Just Help Yourself Why Don’tcha?, 10,000 rings , zinc, silver, lead, coal, tin and gold in beeswax, wall text, box, 2013.
Just help yourself why don’tcha. Well, why don’tcha? Go ahead, please touch! You are however, going to have to squat down, sit down, or perhaps get on all fours, stretch out, lean forward, and reach across as far as you can. Can you find that one out of the 10,000 rings presented to you that fits all your criteria; size, colour, shape, is it the first one you inspect, or the penultimate? Bear in mind, you’re spending an awfully long time choosing an ephemeral object, the joy of wearing it might only last a day, perhaps a week, or maybe you decide to prolong the delight and never put it on, only housing it in that dish on your bedside dresser, inevitability gathering dust until the hottest day on record arrives and melts it into an indistinguishable mess. In this moment however that all seems beside the point, it’s the temptation, decision-making, excitement and buzz, and it could all be yours for the low, low price of, say, a cheese sandwich, or a coffee (in times of severe inflation). I’d reckon that’s a pretty decent deal! Don’tcha think?
What’s that? You’ve just spotted the solid gold ring in the middle, it looks like it’s just out of your reach, but you want that one, don’tcha? Perhaps if you get your friend to hold onto your waistband while you lean forward, do you think you’ll get a pinky to it? Maybe you could fashion a reaching implement out of an umbrella, a walking stick, or possibly some drinking straws you’ve stuck together? You can feel a growing sense of excitement mounting in the gathering crowd of onlookers. DAMN! That person over there has a much more cunning and successful plan of attack, you’re too late. The gold ring has been snaffled up and all for the price of lousy cheese sandwich. Sigh.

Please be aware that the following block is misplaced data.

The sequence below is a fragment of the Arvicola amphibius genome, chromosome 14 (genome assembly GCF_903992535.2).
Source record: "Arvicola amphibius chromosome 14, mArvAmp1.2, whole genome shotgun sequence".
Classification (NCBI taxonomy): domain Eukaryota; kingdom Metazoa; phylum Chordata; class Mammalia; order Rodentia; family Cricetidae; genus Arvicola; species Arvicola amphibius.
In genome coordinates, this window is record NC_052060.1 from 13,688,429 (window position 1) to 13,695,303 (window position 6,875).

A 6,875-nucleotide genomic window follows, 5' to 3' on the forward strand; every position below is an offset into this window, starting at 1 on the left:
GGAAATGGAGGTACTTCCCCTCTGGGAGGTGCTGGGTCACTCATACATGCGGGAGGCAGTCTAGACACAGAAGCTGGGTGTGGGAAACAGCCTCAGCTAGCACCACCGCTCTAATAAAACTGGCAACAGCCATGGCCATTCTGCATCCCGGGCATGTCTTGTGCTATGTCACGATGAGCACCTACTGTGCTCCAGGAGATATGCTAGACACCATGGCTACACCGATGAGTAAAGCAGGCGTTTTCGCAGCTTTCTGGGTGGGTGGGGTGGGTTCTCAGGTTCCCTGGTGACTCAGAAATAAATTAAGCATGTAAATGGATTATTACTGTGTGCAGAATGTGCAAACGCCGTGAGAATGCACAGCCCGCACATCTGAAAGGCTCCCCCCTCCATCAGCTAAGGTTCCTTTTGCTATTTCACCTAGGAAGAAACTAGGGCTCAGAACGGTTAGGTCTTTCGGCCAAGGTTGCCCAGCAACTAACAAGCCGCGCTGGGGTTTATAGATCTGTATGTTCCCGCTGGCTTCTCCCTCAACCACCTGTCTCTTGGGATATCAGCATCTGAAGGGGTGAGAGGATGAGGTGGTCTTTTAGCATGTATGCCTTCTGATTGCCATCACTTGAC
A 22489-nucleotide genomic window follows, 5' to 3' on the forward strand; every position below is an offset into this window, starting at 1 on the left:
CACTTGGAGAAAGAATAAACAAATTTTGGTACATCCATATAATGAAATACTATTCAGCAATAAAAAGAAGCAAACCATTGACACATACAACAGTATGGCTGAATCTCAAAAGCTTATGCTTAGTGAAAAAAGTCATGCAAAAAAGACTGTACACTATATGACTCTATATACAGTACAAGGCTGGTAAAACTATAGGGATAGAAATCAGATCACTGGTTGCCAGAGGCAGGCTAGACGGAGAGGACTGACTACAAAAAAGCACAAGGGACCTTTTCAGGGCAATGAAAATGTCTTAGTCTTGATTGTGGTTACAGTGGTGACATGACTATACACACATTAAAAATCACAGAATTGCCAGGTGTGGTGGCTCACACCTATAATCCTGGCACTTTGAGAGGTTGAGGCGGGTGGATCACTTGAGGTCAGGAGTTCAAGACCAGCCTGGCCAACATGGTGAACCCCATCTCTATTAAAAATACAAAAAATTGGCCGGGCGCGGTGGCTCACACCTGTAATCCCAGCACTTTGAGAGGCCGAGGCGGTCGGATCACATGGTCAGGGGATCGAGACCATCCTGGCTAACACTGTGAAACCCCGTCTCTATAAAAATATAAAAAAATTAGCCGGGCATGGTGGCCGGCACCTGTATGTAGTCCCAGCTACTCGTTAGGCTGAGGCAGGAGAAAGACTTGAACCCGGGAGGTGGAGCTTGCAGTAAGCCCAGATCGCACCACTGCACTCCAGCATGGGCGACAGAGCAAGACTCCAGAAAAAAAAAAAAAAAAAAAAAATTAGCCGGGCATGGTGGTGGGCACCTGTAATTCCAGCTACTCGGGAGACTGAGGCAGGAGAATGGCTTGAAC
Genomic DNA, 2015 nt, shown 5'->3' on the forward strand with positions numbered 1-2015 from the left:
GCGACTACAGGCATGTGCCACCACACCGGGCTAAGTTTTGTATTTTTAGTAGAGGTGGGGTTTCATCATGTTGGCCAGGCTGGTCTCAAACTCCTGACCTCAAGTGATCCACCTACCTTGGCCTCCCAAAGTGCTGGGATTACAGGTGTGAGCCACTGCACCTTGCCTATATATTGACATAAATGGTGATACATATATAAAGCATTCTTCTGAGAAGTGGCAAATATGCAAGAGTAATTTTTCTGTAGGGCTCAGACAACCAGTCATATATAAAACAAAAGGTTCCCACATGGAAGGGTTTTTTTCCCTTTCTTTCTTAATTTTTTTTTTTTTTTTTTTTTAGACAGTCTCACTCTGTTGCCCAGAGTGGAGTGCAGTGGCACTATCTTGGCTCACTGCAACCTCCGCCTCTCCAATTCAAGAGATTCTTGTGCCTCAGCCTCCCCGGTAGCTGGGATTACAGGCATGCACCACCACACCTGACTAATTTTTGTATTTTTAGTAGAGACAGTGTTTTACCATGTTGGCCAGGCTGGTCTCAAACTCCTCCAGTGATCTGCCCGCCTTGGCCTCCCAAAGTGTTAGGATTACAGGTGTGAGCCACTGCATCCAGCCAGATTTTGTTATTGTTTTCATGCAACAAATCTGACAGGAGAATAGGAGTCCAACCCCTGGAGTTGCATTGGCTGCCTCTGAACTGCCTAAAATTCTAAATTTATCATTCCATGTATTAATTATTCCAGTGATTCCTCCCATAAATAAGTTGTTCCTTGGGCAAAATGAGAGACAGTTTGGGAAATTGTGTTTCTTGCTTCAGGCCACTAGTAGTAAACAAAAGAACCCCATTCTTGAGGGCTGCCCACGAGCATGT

Just help yourself why don’tcha is a performative installation work of 10,000 rings by jeweller, Bridget Kennedy. Throughout the duration of the exhibition the audience is invited to select and remove a ring from the installation in exchange for a nominal amount of money. This transaction takes the form of an honesty box situated at the periphery of the artwork. Using the process of casting, the rings are made from beeswax combined with a number of impurities such as lead, zinc, coal, and silver. The circular arrangement visually graduates from neutral tones towards a darkened centre, in which lies, almost hidden, a singular 18kt gold ring. These history-laden materials are often at the cause of many a political, environmental, and sometimes personal debate. In this work Kennedy seeks to highlight the notion of value, cost and worth by exploring the relationship between consumption and consequence. Kennedy’s ‘writing on the wall’ reads Lead Silver Zinc Tin Coal Gold. It seems she has given us fair warning.
– Zoe Brand, jeweller and curator.